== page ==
"Taxes should be proportioned to what may be annually spared by the individual." --Thomas Jefferson to James Madison, 1784. FE 4:15, Papers 7:557

"[Montesquieu wrote in Spirit of the Laws, XIII, c.1:] 'The public revenues are a portion that each subject gives of his property in order to secure or enjoy the remainder. To fix their revenues in a proper manner, regard should be had both to the necessities of the state and to those of the subject. The real wants of the people ought never to give way to the imaginary wants of the state.'" --Thomas Jefferson: copied into his Commonplace Book.

37.2 Fairness and Uniformity

"Another means of silently lessening the inequality of property is to exempt all from taxation below a certain point, and to tax the higher portions of property in geometrical progression as they rise." --Thomas Jefferson to James Madison, 1785. ME 19:18, Papers 8:682

"Whether property alone, and the whole of what each citizen possesses, shall be subject to contribution, or only its surplus after satisfying his first wants, or whether the faculties of body and mind shall contribute also from their annual earnings, is a question to be decided. But when decided, and the principle settled, it is to be equally and fairly applied to all." --Thomas Jefferson: Note to Destutt de Tracy's "Political Economy," 1816. ME 14:466

"The simplest system of taxation yet adopted is that of levying on the land and the laborer. But it would be better to levy the same sums on the produce of that labor when collected in the barn of the farmer; because then if through the badness of the year he made little, he would pay little. It would be better yet to levy it only on the surplus of this produce above his own wants. It would be better, too, to levy it, not in his hands, but in those of the purchaser; because though the farmer would in fact pay it, as the purchaser must deduct it from the original price of his produce yet the farmer would not be sensible that he paid it... What a comfort to the farmer to be allowed to supply his own wants before he should be liable to pay anything, and then to pay only out of his surplus." --Thomas Jefferson to James Madison, 1784. Papers 7:558

"The public contributions should be as uniform as practicable from year to year, that our habits of industry and of expense may become adapted to them; and that they may be duly digested and incorporated with our annual economy." --Thomas Jefferson to John Wayles Eppes, 1813. FE 9:398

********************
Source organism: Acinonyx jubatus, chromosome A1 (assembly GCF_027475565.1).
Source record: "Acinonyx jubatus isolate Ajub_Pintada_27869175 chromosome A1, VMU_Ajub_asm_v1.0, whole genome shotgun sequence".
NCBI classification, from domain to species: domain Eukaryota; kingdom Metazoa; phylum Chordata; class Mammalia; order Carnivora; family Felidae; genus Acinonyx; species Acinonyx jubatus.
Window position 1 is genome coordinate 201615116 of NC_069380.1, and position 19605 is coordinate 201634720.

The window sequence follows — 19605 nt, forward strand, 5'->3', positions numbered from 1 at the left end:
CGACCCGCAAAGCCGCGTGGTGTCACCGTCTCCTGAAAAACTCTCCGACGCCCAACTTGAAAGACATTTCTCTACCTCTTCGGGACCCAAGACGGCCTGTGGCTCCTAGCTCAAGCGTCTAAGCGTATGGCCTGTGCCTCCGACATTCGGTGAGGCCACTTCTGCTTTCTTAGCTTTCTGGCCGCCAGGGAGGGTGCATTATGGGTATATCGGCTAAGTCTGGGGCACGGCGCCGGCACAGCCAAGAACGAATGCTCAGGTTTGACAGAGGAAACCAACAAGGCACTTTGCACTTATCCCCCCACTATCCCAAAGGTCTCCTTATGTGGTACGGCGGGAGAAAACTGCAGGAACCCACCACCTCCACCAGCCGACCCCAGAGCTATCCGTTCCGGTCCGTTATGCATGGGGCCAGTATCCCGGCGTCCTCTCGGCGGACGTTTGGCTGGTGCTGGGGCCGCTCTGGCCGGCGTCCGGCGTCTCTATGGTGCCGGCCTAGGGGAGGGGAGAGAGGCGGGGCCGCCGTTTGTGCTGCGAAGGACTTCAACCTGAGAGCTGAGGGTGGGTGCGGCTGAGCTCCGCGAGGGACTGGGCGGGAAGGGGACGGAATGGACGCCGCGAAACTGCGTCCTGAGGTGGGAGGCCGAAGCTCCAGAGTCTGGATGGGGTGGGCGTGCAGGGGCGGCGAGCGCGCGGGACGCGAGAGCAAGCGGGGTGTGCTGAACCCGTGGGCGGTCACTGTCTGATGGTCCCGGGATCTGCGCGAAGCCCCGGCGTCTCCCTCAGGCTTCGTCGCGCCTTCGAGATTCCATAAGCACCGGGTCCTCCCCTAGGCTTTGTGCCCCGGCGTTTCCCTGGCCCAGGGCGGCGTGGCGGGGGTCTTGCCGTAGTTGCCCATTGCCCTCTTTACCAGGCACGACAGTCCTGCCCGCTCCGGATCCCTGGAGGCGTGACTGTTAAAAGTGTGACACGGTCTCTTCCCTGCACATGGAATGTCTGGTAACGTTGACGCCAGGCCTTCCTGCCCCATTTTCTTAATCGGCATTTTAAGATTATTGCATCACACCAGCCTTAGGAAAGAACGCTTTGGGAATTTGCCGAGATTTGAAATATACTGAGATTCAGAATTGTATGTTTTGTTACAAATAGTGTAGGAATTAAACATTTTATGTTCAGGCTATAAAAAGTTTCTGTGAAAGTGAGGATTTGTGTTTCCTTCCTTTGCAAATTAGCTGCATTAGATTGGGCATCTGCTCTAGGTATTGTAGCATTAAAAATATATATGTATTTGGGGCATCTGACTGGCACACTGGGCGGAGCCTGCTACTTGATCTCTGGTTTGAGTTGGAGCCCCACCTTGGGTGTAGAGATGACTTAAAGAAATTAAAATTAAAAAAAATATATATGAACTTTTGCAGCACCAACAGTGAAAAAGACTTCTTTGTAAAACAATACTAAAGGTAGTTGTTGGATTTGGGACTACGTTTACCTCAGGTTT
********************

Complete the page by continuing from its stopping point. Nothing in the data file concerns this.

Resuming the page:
"Would it not be better to simplify the system of taxation rather than to spread it over such a variety of subjects and pass the money through so many new hands?" --Thomas Jefferson to James Madison, 1784. Papers 7:557

"The government which steps out of the ranks of the ordinary articles of consumption to select and lay under disproportionate burdens a particular one because it is a comfort, pleasing to the taste or necessary to the health and will therefore be bought, is in that particular a tyranny. Taxes on consumption like those on capital or income, to be just, must be uniform." --Thomas Jefferson to Samuel Smith, 1823. ME 15:432

"A tariff bill... is considered as a levy on the labors and efforts of the other classes of industry to support that of manufacturers." --Thomas Jefferson to Richard Rush, 1824. FE 10:304

"[If] none of [a certain article] are [manufactured] here... the duty on them becomes consequently not a protecting, but really a prohibitory one." --Thomas Jefferson to -----, 1821. (*) ME 15:338

37.3 The Sources of Revenue

"The taxes with which we are familiar class themselves readily according to the basis on which they rest. 1. Capital. 2. Income. 3. Consumption. These may be considered as commensurate; Consumption being generally equal to Income, and Income the annual profit of Capital. A government may select either of these bases for the establishment of its system of taxation, and so frame it as to reach the faculties of every member of the society, and to draw from him his equal proportion of the public contributions; and, if this be correctly obtained, it is the perfection of the function of taxation. But when once a government has assumed its basis, to select and tax special articles from either of the other classes, is double taxation. For example, if the system be established on the basis of Income, and his just proportion on that scale has been already drawn from every one, to step into the field of Consumption and tax special articles in that, as broadcloth or homespun, wine or whiskey, a coach or a wagon, is doubly taxing the same article. For that portion of Income with which these articles are purchased, having already paid its tax as Income, to pay another tax on the thing it purchased, is paying twice for the same thing; it is an aggrievance on the citizens who use these articles in exoneration of those who do not, contrary to the most sacred of the duties of a government, to do equal and impartial justice to all its citizens." --Thomas Jefferson: Note to Destutt de Tracy's "Political Economy," 1816. ME 14:464